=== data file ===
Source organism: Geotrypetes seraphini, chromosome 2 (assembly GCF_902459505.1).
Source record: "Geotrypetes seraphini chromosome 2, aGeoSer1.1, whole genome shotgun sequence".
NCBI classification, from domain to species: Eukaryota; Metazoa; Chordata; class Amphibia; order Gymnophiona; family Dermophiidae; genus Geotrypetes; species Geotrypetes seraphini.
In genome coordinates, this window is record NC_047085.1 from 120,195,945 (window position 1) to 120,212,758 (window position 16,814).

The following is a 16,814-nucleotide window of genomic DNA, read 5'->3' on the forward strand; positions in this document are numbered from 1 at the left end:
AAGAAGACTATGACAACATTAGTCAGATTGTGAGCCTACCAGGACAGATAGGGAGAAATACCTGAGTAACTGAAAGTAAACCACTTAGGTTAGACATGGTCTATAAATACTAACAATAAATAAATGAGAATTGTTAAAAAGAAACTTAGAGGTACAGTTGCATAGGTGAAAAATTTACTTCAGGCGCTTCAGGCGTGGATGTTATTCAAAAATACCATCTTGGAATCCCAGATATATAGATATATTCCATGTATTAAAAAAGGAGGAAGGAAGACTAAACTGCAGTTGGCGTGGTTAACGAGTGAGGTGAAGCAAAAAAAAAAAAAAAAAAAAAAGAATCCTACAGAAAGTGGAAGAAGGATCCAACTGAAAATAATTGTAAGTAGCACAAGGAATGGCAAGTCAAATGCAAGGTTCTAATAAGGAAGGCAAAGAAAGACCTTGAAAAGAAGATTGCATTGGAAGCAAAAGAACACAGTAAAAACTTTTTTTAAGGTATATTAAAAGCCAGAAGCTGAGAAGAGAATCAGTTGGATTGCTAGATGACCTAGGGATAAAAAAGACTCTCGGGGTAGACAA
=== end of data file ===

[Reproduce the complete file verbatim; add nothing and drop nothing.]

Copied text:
Source organism: Geotrypetes seraphini, chromosome 2 (assembly GCF_902459505.1).
Source record: "Geotrypetes seraphini chromosome 2, aGeoSer1.1, whole genome shotgun sequence".
NCBI classification, from domain to species: Eukaryota; Metazoa; Chordata; class Amphibia; order Gymnophiona; family Dermophiidae; genus Geotrypetes; species Geotrypetes seraphini.
In genome coordinates, this window is record NC_047085.1 from 120,195,945 (window position 1) to 120,212,758 (window position 16,814).

The following is a 16,814-nucleotide window of genomic DNA, read 5'->3' on the forward strand; positions in this document are numbered from 1 at the left end:
AAGAAGACTATGACAACATTAGTCAGATTGTGAGCCTACCAGGACAGATAGGGAGAAATACCTGAGTAACTGAAAGTAAACCACTTAGGTTAGACATGGTCTATAAATACTAACAATAAATAAATGAGAATTGTTAAAAAGAAACTTAGAGGTACAGTTGCATAGGTGAAAAATTTACTTCAGGCGCTTCAGGCGTGGATGTTATTCAAAAATACCATCTTGGAATCCCAGATATATAGATATATTCCATGTATTAAAAAAGGAGGAAGGAAGACTAAACTGCAGTTGGCGTGGTTAACGAGTGAGGTGAAGCAAAAAAAAAAAAAAAAAAAAAAGAATCCTACAGAAAGTGGAAGAAGGATCCAACTGAAAATAATTGTAAGTAGCACAAGGAATGGCAAGTCAAATGCAAGGTTCTAATAAGGAAGGCAAAGAAAGACCTTGAAAAGAAGATTGCATTGGAAGCAAAAGAACACAGTAAAAACTTTTTTTAAGGTATATTAAAAGCCAGAAGCTGAGAAGAGAATCAGTTGGATTGCTAGATGACCTAGGGATAAAAAAGACTCTCGGGGTAGACAA